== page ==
9. Wind energy in Africa; L'energie eolienne en Afrique

    Energy Technology Data Exchange (ETDEWEB)

    Kone, A. [Moncton Univ., NB (Canada)

    2008-04-15

    This article discussed the opportunities that wind energy technology can bring to developing countries in Africa. Solar, hydro and wind energy along with biofuels are among the renewable energy sources being used in Africa, although wind energy is not being used to its potential due to a lack of financial means; constraints in regulatory legislation; lack of structure; lack of knowledge concerning wind energy; and the lack of competent human resources for the installation and management of wind turbines. Technical barriers also exist, such as the lack of interconnection networks and the already existing facilities for power generation. According to a 2004 Canadian study, the greatest potential for wind energy development lies in the northern part of Africa followed by regions in the east, west and south of the continent. Morocco and Tunisia have established regulations regarding wind energy development. Countries such as Algeria and Egypt, which have abundant fossil fuel, would turn to wind energy from an environmental standpoint. The countries of Djibouti, Lesotho, Tchad, Seychelles, Mauritius rely on other forms of renewable energy, including hydro, geothermal, photovoltaic and biofuels. It was concluded that the future of wind energy relies on regional cooperation, technology transfer and subsidies from industrialized nations. 1 fig.

  10. History of, and recent progress in, wind-energy utilization

    International Nuclear Information System (INIS)

    Soerensen, B.

    1995-01-01

    This review presents the current status of wind turbine technology and recent advances in understanding the long history of wind energy. Reasons for the convergence of technologies solutions towards a horizontal axis concept with two or three blades are discussed, and the advances in materials science are identified as determinants of the change toward increasing optimum turbine size. The modest environmental impacts of wind turbines are illustrated by recent life-cycle analyses, and the economic incentive structure and power buy-back rates in different countries are invoked to explain the variation in wind technology penetration in countries with similar resource potentials. Finally, the possible future role of wind technology is discussed, based on resource estimates, competing land demands, government commitments and technological trends, including the recent offshore wind farm developments. 83 refs., 15 figs., 6 tabs

  11. Wind energy global trends: Opportunities and challenges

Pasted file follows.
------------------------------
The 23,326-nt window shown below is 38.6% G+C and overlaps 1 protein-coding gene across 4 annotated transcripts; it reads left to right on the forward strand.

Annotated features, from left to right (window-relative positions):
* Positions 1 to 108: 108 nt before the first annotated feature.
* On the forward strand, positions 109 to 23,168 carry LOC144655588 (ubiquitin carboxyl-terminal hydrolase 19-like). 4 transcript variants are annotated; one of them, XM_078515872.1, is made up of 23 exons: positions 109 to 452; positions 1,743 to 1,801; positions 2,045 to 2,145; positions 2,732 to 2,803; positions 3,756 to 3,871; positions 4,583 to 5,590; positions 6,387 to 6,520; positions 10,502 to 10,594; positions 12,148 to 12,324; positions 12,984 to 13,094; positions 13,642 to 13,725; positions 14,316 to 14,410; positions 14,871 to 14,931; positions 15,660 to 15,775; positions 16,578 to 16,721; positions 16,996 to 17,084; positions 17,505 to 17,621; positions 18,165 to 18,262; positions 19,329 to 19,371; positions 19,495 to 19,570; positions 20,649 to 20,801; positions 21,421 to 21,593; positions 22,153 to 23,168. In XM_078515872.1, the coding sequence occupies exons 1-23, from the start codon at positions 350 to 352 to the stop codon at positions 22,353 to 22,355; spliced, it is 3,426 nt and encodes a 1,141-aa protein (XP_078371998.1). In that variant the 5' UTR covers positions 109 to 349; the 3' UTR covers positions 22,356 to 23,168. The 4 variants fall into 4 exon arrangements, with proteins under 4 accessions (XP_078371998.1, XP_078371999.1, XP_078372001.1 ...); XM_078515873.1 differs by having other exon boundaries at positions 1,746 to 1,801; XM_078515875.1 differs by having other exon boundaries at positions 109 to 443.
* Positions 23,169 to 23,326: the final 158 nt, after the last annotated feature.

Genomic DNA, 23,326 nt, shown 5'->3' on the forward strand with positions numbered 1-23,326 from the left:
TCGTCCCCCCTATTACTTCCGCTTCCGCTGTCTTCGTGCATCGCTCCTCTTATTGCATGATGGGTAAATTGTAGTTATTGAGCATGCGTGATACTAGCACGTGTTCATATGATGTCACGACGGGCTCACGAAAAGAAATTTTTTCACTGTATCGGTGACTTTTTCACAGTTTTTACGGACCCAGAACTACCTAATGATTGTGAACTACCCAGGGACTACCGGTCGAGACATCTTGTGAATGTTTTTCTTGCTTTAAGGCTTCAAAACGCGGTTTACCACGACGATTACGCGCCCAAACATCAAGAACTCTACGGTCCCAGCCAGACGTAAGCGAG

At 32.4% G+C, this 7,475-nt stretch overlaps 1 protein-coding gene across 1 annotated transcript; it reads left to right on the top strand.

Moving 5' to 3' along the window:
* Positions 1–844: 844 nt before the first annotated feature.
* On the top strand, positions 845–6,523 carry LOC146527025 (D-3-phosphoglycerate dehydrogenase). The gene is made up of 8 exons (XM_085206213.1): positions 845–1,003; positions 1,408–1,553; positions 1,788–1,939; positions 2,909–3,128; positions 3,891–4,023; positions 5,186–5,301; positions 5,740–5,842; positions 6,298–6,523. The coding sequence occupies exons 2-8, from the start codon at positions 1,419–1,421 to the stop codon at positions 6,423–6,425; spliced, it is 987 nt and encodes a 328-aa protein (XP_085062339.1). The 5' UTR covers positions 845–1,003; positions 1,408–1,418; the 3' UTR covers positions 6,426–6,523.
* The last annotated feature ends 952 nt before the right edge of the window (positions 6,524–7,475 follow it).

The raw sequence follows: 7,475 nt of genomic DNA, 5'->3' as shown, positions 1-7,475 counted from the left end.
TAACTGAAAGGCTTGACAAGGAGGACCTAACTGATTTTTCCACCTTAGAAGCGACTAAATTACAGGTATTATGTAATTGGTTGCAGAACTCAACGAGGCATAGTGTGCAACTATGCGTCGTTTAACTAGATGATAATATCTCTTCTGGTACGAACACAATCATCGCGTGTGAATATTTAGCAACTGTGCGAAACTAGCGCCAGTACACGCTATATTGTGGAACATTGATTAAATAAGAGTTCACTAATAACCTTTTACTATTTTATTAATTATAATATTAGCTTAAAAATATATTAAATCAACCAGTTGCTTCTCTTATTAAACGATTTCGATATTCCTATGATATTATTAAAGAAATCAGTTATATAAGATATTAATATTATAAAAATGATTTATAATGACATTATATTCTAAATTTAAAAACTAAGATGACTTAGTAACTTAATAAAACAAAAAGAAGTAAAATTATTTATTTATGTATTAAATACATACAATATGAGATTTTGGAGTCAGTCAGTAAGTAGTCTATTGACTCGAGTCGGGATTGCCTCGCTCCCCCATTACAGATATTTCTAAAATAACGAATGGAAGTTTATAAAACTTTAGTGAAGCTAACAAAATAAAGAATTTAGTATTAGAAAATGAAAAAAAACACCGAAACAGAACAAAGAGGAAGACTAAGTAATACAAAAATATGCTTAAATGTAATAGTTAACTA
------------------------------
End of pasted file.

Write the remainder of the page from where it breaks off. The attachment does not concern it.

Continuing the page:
International Nuclear Information System (INIS)

    Ancona, D.F.

    1995-01-01

    Wind energy is one of the least cost and environmentally attractive new electricity source options for many parts of the world. Because of new wind turbine technology, reduced costs, short installation time, and environmental benefits, countries all over the world are beginning to once again develop one of the world's oldest energy technologies. A unique set of opportunities and challenges now faces the wind industry and its proponents. This paper discusses the potential and challenges of wind power. The US Department of Energy (DOE) is working closely with industry to develop new, improved wind turbine technology and to support both domestic and international deployment. The US DOE Wind Program is discussed within this context

  12. Improving wind power quality with energy storage

    DEFF Research Database (Denmark)

    Rasmussen, Claus Nygaard

    2009-01-01

    The results of simulation of the influence of energy storage on wind power quality are presented. Simulations are done using a mathematical model of energy storage. Results show the relation between storage power and energy, and the obtained increase in minimum available power from the combination...... of wind and storage. The introduction of storage enables smoothening of wind power on a timescale proportional to the storage energy. Storage does not provide availability of wind power at all times, but allows for a certain fraction of average power in a given timeframe to be available with high...... probability. The amount of storage capacity necessary for significant wind power quality improvement in a given period is found to be 20 to 40% of the energy produced in that period. The necessary power is found to be 80 to 100% of the average power of the period....

  13. Wind energy for a sustainable development

    DEFF Research Database (Denmark)

    Karagali, Ioanna; Hasager, Charlotte Bay; Sempreviva, Anna Maria

    2014-01-01

    of both the wind energy related research activities and the wind energy industry, as installed capacity has been increasing in most of the developed and developing countries. The DTU Wind Energy department carries the heritage of the Risø National Laboratory for Sustainable Energy by leading the research......Wind energy is on the forefront of sustainable technologies related to the production of electricity from green sources that combine the efficiency of meeting the demand for growth and the ethical responsibility for environmental protection. The last decades have seen an unprecedented growth...... developments in all sectors related to planning, installing and operating modern wind farms at land and offshore. With as many as 8 sections the department combines specialists at different thematic categories, ranging from meteorology, aeroelastic design and composite materials to electrical grids and test...

  14. Proceedings of the Canadian Wind Energy Association's 2009 wind matters conference : wind and power systems

    International Nuclear Information System (INIS)

    2009-01-01